Wilmar Africa Limited, a Singaporean company based in Tema, has shut down its oil plant in Ghana following operational difficulties the company is facing in the Ghanaian economy.
Although unspoken, the company which is into business activities including oil palm cultivation, oilseed crushing, edible oils refining, sugar milling and refining, manufacturing of consumer products, specialty fats, oleochemicals, biodiesel and fertilisers as well as flour and rice milling, is forcing the government of Ghana to cede to its demand on the benchmark value.
It said in a statement that it was hoping that the Government of Ghana through the Ghana Revenue Authority (GRA) would reverse the benchmark policy to assist large manufacturing companies, however the government has suspended the reversal.
Following opposition from some trade unions including the Ghana Union of Traders Association (GUTA), the Ghana Revenue Authority (GRA) suspended the reversal of the policy.
A statement issued by the GRA on Thursday January 13 said “Following the outcome of a meeting held on Wednesday 12th January 2022 the customs Division of GRA has been directed to suspend the implementation.
“Government’s policy directive on removal of reduction of values of imports on selected items until further notice to enable more engagements with all the relevant stakeholders.”
This also came after President Nana Addo Dankwa Akufo-Addo ordered the suspension of policy to allow for further consultations.
The president’s order came after the Finance Ministry had agreed to further engagement on the discounted benchmark reversal after crucial meeting with other stakeholders.
The meeting on Thursday January 6 was attended by the Finance Minister Ken Ofori Atta, trade union leaders, Customs and the Ghana Revenue Authority (GRA) to conclude on what was termed” satisfactory values for importation”.
The reversal was to affect 143 items under three categories prescribed by the Ghana Revenue Authority.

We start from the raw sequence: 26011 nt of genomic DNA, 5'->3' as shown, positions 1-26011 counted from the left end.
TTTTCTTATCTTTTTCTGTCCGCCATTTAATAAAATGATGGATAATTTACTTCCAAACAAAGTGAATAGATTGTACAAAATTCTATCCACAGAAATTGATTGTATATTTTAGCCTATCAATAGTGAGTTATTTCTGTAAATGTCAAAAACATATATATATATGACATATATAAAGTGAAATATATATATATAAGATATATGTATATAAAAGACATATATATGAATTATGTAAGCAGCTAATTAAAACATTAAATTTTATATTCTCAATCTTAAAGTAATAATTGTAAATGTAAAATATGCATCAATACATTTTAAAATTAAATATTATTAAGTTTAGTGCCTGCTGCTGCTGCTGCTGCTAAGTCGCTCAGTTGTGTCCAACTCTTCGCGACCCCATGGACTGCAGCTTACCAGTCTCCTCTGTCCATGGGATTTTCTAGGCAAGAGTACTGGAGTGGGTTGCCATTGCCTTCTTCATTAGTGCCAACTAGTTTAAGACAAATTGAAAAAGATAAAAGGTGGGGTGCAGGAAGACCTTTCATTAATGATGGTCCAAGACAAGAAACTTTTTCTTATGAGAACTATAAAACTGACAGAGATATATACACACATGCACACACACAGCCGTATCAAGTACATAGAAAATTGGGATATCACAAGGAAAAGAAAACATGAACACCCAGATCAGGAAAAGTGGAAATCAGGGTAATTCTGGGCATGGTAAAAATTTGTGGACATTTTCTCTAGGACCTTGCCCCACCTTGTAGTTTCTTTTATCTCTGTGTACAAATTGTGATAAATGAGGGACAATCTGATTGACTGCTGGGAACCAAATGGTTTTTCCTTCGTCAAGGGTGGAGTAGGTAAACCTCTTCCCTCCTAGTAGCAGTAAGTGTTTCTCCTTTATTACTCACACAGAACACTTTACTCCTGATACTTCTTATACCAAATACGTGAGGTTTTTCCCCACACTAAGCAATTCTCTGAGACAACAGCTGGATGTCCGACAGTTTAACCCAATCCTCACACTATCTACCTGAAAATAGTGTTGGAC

The benchmark value, which is the amount taxable on imports, was reduced by 50 percent for some goods. The government had hoped that this was going scale up he volume of transactions of make Ghana’s ports competitive.
The government decided to reverse this decision after it met opposition from Association of Ghana Industries and the Ghana Union of Traders Association (GUTA).
But it met opposition from trade unions including the Ghana Union of Traders Association (GUTA) and Importers and Exporters Association of Ghana (IEAG).
The Executive Secretary of the IEAG, Sampson Asaki Awingobit, served notice to sue the government over the reversal.
A statement issued by Wilmar said on Friday January 14 “This has made it very difficult for us to sell in the local market because imported oils from Asia are selling far cheaper than our product The unit cost of our oil is high as compared to the imported ones as we have to contend with all the overheads in our cost build-up. The government’s announcement of the reversal of the duty discount on benchmark policy was welcoming news; however. Government has suspended action on this announcement,” the statement noted.
“To make matters worse, our export market, which has been complementing our local sales, has also been hit by non-availability of vessels to transport the product to our main export market – Senegal due to the Covid situation. These compounded problems resulted in our worse sales in December 2021 and the low sales continuing into January 2022,” the statement added.